There’s often talk of ‘burn in’ images on OLED screens, but much of this is anecdotal, and you’d probably need to be working the set very hard for this to become a problem.

We’ve gone into this debate in more detail in our QLED vs OLED guide, though for now it’ll be enough to say that OLED is generally suited to high-quality video formats in dark viewing environments, while Samsung’s sets lag on contrast (comparatively) but make up for it with a bright and impactful display. Keep in mind though, both are highly impressive premium panel technologies, and most people will be very happy with either.

A dynamic HDR picture comparison image of a person inside an ice cave.

Dynamic HDR  (Image credit: Dolby)

Samsung TV vs Sony TV: picture quality

If you're buying a mid-range television up to one of the top-of-the-line sets, it will likely come with support for high dynamic range (HDR), but you may not realize that HDR comes in several different forms.

There's a base HDR10 format supported on every HDR TV – which has a wider color gamut and improved contrast compared to regular SDR television. Most TV content these days is still in SDR, but more movies, shows and programmes are made in HDR every year.

But beyond that are two HDR formats that add 'dynamic metadata' to improve TV images by altering the TV's picture settings depending on the scene you're watching and the kinds of images onscreen.

The first was Dolby Vision, which is backed by Sony as well as LG, and found in TVs across Vizeo, TCL, and Hisense among others. Then there's HDR10+, which is backed by Samsung and Panasonic – though the latter has now pivoted to offer both formats on its mid-range and premium TVs.

The quick version? Samsung TVs have HDR10+, and Sony TVs have Dolby Vision.

Dolby Vision is really the more advanced format, with 12-bit color gamut instead of the 10-bit HDR10+, and is also more commonly found (both the Google Chromecast with Google TV and Apple TV 4K take advantage of Dolby Vision).

Admittedly, preferred HDR format is only really a concern at the higher end of the price range, but those spending big should think carefully about which services they’re likely to want HDR content on.

The Sony A8F OLED TV in a grey room.

The Sony A8F OLED TV. (Image credit: Sony)

Samsung TV vs Sony TV: audio performance

Sony and Samsung are at loggerheads over the best solutions for built-in audio.

Sony has been shipping sets with its Acoustic Surface Audio technology for a few years now, which vibrates the TV panel itself to emit sound. It sounds like a smart solution on the surface, though glass isn't usually the best material for channeling audio – and the sound can be somewhat imprecise. Nonetheless, you'll find it in most of Sony's premium television lineup these days.

Samsung’s rival TV sound system is OTS (Object Tracking Sound), which, like Acoustic Surface Audio, adds directionality to onscreen movement. It uses software allied to tiny conventional drivers to achieve the effect.

These features are very much at the premium end, though – largely for 8K QLEDs for Samsung and 4K OLEDs for Sony – and there's far less difference between the TV brands' average 20W speakers at the mid-range.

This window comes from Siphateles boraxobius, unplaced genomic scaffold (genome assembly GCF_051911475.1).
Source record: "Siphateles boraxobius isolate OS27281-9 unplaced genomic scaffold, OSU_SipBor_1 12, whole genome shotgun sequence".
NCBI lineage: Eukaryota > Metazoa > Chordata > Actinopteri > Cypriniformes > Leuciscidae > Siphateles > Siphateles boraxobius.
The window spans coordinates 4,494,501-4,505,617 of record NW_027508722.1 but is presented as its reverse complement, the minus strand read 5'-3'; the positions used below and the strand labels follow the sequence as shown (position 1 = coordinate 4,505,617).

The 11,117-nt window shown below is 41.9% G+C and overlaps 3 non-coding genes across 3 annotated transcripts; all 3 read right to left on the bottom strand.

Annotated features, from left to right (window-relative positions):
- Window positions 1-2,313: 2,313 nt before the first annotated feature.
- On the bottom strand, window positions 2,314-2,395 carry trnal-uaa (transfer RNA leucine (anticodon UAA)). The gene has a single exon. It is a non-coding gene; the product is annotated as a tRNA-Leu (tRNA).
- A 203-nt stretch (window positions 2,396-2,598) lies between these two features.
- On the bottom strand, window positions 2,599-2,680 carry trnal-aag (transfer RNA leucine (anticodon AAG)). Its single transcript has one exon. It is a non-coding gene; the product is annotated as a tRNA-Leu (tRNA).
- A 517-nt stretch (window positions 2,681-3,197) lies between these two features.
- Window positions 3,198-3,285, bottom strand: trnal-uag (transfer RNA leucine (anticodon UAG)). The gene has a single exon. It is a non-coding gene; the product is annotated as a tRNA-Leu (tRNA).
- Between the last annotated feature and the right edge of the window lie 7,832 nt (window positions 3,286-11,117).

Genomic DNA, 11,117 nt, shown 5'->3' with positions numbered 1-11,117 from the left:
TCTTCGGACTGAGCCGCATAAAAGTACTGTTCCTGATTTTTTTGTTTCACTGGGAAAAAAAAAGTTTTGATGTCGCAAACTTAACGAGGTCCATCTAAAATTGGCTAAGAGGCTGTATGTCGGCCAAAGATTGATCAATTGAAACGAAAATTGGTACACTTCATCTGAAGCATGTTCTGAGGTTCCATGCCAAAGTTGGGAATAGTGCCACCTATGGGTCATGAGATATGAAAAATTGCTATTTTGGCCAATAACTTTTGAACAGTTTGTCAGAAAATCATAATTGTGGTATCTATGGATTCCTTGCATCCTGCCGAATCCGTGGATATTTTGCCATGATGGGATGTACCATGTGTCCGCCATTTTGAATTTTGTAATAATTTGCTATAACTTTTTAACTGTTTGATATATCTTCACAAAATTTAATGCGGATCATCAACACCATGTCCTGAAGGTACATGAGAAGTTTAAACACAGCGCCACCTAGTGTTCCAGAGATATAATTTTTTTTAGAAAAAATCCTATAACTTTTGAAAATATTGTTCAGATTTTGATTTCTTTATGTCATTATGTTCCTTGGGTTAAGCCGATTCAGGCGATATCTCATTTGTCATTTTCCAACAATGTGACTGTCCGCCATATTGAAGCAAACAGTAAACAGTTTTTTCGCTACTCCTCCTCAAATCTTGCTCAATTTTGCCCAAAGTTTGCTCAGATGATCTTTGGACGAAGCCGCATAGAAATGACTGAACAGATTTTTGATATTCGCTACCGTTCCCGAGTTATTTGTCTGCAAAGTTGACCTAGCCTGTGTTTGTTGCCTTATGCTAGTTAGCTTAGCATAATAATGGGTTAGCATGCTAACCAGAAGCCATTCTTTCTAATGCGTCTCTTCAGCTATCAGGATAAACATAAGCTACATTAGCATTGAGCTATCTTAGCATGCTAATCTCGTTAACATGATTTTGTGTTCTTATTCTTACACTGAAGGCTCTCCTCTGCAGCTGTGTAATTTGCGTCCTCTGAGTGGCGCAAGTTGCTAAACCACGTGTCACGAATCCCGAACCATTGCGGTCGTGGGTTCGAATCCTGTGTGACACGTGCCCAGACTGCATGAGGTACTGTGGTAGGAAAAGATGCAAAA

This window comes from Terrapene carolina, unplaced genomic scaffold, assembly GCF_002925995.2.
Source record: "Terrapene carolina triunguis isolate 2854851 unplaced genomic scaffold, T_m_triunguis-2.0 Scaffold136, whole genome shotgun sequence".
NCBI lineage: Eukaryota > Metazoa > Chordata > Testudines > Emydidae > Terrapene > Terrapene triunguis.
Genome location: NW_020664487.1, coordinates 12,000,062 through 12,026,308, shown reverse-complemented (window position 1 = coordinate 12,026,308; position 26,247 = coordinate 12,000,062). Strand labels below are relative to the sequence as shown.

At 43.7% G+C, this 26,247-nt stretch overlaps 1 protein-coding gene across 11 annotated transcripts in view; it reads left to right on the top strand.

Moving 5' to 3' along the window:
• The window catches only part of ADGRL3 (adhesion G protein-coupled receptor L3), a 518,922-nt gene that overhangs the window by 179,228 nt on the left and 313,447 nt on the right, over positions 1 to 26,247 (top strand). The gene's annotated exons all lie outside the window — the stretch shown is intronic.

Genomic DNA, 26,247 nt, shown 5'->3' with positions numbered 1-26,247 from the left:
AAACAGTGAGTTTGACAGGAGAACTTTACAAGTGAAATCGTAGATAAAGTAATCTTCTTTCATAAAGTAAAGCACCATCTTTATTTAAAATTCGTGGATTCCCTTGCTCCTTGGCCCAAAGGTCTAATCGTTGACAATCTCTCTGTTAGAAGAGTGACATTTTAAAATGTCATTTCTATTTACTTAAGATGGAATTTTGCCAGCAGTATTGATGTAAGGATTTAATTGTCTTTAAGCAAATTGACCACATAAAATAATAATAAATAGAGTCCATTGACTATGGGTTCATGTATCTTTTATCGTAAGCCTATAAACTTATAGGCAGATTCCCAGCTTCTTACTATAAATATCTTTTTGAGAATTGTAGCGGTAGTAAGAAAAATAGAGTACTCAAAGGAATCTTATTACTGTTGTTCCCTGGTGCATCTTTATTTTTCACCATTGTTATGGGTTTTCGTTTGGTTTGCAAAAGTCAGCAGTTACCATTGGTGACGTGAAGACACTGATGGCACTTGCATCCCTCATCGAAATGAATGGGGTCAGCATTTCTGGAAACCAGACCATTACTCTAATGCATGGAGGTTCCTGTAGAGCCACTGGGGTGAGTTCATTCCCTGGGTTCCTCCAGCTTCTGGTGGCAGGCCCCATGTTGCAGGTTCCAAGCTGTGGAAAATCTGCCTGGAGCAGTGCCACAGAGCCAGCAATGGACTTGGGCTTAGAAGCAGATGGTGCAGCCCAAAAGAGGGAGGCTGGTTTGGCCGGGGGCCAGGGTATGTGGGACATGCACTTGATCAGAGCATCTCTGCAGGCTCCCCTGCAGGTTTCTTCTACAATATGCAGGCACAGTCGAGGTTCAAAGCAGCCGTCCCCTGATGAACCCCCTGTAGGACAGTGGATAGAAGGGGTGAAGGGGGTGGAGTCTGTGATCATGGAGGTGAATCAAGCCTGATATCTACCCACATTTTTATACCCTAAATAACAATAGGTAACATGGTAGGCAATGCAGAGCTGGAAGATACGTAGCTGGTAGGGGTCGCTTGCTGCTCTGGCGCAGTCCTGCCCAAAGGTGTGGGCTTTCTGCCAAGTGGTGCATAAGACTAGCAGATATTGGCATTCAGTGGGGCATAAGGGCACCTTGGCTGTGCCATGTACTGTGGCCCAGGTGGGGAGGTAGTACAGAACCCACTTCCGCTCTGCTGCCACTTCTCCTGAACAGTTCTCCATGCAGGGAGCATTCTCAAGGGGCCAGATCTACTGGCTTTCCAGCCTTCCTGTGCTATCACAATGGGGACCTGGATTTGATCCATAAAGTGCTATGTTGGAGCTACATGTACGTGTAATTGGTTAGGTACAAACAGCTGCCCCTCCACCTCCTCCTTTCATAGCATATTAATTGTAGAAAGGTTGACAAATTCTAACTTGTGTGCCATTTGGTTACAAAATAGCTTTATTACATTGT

For more, read our Sony Acoustic Surface Audio vs Samsung OTS guide.

The Samsung Q800T 8K QLED TV (2020) in a grey room with a backdrop of white curtains.

The Samsung Q800T 8K QLED TV (2020) (Image credit: Samsung)

Verdict

Both Sony and Samsung are capable mainstream TV makers, and you're unlikely to get screwed over by a purchase from one or the other. 

Both brands have unveiled many promising new features and devices in 2022 so far. Like the truly next-generation Sony A95K QD-OLED TV, the first QD-OLED unveiled by a major manufacturer, beating other giants like Samsung and LG to the punch.

Whereas Samsung's 2022 Neo QLED TVs with mini-LED are on their way, Samsung's smaller Micro LED TVs, and the long-rumored Samsung QD-OLED that will hit the market sometime this year.

Most of our complaints for Sony and Samsung's premiums sets gear around format support – the picture quality is generally brilliant either way. And if you're committed to Dolby Vision or HDR10+ as an HDR format, that may well make your decision for you.

Samsung's QLED sets will go big on brightness, and if you're more of a daytime viewer than a huddle-in-the-dark cinephile, the brighter displays may be more what you're after. Otherwise Sony's OLEDs will offer a crisp picture with incredible contrast more suited to your late night movie sessions.

Samsung sets will also generally be a bit cheaper for what they offer – hence how Samsung managed to overtake Sony despite being something of an upstart in the TV market not too long ago. OLEDs especially will cost more than an equivalent QLED.

If you're not looking for specific features, you can't go wrong with either. But do make sure you look out for key differences in the format support, smart TV platform and audio departments, that's where one might tip the scales for you when you're looking for a new TV this year. 

Henry St Leger
Henry St Leger

Henry is a freelance technology journalist. Before going freelance, he spent more than three years at TechRadar reporting on TVs, projectors and smart speakers as the website's Home Cinema Editor – and has been interviewed live on both BBC World News and Channel News Asia, discussing the future of transport and 4K resolution televisions respectively. As a graduate of English Literature and persistent theatre enthusiast, he'll usually be found forcing Shakespeare puns into his technology articles, which he thinks is what the Bard would have wanted. Bylines also include Edge, T3, and Little White Lies.